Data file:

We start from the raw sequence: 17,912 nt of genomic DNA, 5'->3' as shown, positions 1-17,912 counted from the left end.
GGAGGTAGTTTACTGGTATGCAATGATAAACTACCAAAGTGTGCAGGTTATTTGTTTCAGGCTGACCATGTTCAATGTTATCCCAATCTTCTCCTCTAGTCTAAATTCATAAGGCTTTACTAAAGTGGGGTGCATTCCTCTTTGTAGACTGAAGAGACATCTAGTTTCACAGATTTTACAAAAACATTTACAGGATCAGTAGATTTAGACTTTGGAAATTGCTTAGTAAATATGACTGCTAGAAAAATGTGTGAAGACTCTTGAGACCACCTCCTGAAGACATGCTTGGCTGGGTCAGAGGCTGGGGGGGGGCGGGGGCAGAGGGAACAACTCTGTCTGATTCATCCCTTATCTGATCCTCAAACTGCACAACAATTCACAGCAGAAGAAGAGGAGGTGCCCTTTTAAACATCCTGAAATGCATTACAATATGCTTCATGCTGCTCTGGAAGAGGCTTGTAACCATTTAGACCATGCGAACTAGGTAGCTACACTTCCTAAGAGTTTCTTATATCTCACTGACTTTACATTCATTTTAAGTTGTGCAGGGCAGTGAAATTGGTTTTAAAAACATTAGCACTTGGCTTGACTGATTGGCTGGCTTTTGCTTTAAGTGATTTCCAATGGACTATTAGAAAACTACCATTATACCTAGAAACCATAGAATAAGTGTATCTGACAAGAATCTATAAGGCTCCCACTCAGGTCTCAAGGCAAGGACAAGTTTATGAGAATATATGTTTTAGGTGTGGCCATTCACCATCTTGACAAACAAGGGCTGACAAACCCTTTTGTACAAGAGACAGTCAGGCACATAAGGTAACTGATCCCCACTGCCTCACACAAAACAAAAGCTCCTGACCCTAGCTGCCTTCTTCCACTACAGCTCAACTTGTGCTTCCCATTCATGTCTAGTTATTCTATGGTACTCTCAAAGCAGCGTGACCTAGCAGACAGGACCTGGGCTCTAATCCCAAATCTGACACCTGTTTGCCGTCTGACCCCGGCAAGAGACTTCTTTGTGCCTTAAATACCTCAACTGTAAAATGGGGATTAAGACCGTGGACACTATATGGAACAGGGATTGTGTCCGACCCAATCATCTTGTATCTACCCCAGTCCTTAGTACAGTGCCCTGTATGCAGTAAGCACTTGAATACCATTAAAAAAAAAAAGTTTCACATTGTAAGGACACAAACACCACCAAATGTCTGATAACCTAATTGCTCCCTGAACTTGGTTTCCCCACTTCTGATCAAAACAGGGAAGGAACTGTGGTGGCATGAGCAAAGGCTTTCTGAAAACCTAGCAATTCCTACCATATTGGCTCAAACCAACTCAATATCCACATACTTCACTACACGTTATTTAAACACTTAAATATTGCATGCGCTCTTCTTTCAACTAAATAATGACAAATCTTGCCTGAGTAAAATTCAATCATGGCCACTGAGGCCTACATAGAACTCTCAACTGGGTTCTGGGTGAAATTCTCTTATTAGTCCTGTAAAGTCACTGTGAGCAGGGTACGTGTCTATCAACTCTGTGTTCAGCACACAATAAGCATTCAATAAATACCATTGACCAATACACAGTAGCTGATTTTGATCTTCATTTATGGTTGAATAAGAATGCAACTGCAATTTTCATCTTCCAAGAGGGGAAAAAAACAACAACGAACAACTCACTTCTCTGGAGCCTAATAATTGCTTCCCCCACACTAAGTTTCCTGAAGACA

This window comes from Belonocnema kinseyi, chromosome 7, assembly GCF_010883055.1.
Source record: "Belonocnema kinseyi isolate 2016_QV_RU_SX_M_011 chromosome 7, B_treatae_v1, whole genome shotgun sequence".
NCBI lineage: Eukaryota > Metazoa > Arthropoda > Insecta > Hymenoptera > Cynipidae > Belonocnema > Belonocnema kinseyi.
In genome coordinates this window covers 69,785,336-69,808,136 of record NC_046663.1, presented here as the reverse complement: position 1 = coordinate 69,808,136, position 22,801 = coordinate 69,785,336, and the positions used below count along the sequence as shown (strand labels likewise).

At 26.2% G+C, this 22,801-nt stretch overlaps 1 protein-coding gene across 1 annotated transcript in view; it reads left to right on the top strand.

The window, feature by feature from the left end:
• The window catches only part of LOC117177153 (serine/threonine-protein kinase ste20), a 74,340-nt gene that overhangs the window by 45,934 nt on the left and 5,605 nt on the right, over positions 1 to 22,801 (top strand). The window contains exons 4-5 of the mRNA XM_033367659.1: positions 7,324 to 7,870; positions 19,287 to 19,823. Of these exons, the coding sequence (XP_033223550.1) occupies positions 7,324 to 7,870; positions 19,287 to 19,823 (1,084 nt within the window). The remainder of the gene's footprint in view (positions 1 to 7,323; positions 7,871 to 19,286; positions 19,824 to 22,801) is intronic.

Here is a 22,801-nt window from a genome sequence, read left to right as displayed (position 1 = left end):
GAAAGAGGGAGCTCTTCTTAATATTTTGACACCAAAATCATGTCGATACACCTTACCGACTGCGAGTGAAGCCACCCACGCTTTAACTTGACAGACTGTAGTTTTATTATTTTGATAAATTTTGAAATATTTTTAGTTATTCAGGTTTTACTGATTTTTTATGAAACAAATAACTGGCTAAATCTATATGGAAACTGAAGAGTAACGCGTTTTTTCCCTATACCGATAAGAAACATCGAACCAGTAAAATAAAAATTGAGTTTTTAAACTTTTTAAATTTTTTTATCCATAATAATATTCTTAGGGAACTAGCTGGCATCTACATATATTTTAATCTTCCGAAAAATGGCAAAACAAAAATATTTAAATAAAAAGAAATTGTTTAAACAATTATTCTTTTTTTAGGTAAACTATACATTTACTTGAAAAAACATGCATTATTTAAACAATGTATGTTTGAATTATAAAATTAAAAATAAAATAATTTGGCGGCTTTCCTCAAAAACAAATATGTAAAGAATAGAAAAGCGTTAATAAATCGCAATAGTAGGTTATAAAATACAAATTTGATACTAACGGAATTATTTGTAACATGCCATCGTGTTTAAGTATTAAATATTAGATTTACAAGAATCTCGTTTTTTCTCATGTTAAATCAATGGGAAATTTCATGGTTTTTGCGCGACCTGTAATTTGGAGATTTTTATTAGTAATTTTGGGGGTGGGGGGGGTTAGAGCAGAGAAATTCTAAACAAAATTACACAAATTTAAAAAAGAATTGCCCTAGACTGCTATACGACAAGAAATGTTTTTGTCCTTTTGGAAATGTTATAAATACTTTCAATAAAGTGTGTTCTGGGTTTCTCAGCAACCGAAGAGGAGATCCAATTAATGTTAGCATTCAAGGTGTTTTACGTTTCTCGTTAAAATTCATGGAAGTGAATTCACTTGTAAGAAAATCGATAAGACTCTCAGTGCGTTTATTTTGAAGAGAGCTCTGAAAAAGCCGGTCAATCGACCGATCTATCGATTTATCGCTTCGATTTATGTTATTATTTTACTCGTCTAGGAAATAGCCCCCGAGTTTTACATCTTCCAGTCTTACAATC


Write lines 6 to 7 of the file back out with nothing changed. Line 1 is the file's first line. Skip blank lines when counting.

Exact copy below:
In genome coordinates this window covers 69,785,336-69,808,136 of record NC_046663.1, presented here as the reverse complement: position 1 = coordinate 69,808,136, position 22,801 = coordinate 69,785,336, and the positions used below count along the sequence as shown (strand labels likewise).

At 26.2% G+C, this 22,801-nt stretch overlaps 1 protein-coding gene across 1 annotated transcript in view; it reads left to right on the top strand.